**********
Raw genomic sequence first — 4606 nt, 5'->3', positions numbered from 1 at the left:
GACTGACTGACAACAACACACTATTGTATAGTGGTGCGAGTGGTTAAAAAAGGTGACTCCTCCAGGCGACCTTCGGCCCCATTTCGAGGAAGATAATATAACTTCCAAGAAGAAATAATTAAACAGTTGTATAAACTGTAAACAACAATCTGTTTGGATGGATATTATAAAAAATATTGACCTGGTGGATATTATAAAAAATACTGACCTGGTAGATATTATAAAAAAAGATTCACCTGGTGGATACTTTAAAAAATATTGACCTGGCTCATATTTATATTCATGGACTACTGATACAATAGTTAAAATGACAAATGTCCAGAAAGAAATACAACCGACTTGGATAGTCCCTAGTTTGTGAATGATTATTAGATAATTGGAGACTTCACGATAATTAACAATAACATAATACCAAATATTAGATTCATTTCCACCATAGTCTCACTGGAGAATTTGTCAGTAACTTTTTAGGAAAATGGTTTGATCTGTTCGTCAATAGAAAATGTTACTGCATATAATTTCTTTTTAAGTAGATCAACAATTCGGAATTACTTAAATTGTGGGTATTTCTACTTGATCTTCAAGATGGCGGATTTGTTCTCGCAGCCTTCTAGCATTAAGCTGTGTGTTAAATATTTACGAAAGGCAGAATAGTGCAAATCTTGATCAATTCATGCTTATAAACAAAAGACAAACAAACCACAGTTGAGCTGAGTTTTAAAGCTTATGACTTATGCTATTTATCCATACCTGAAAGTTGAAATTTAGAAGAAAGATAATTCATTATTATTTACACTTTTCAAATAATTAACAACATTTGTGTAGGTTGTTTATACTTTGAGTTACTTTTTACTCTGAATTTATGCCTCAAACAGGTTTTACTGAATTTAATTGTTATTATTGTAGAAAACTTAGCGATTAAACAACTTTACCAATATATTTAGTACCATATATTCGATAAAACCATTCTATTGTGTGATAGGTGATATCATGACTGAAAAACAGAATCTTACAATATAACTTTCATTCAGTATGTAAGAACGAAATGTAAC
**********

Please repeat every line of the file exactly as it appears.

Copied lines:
Raw genomic sequence first — 4606 nt, 5'->3', positions numbered from 1 at the left:
GACTGACTGACAACAACACACTATTGTATAGTGGTGCGAGTGGTTAAAAAAGGTGACTCCTCCAGGCGACCTTCGGCCCCATTTCGAGGAAGATAATATAACTTCCAAGAAGAAATAATTAAACAGTTGTATAAACTGTAAACAACAATCTGTTTGGATGGATATTATAAAAAATATTGACCTGGTGGATATTATAAAAAATACTGACCTGGTAGATATTATAAAAAAAGATTCACCTGGTGGATACTTTAAAAAATATTGACCTGGCTCATATTTATATTCATGGACTACTGATACAATAGTTAAAATGACAAATGTCCAGAAAGAAATACAACCGACTTGGATAGTCCCTAGTTTGTGAATGATTATTAGATAATTGGAGACTTCACGATAATTAACAATAACATAATACCAAATATTAGATTCATTTCCACCATAGTCTCACTGGAGAATTTGTCAGTAACTTTTTAGGAAAATGGTTTGATCTGTTCGTCAATAGAAAATGTTACTGCATATAATTTCTTTTTAAGTAGATCAACAATTCGGAATTACTTAAATTGTGGGTATTTCTACTTGATCTTCAAGATGGCGGATTTGTTCTCGCAGCCTTCTAGCATTAAGCTGTGTGTTAAATATTTACGAAAGGCAGAATAGTGCAAATCTTGATCAATTCATGCTTATAAACAAAAGACAAACAAACCACAGTTGAGCTGAGTTTTAAAGCTTATGACTTATGCTATTTATCCATACCTGAAAGTTGAAATTTAGAAGAAAGATAATTCATTATTATTTACACTTTTCAAATAATTAACAACATTTGTGTAGGTTGTTTATACTTTGAGTTACTTTTTACTCTGAATTTATGCCTCAAACAGGTTTTACTGAATTTAATTGTTATTATTGTAGAAAACTTAGCGATTAAACAACTTTACCAATATATTTAGTACCATATATTCGATAAAACCATTCTATTGTGTGATAGGTGATATCATGACTGAAAAACAGAATCTTACAATATAACTTTCATTCAGTATGTAAGAACGAAATGTAAC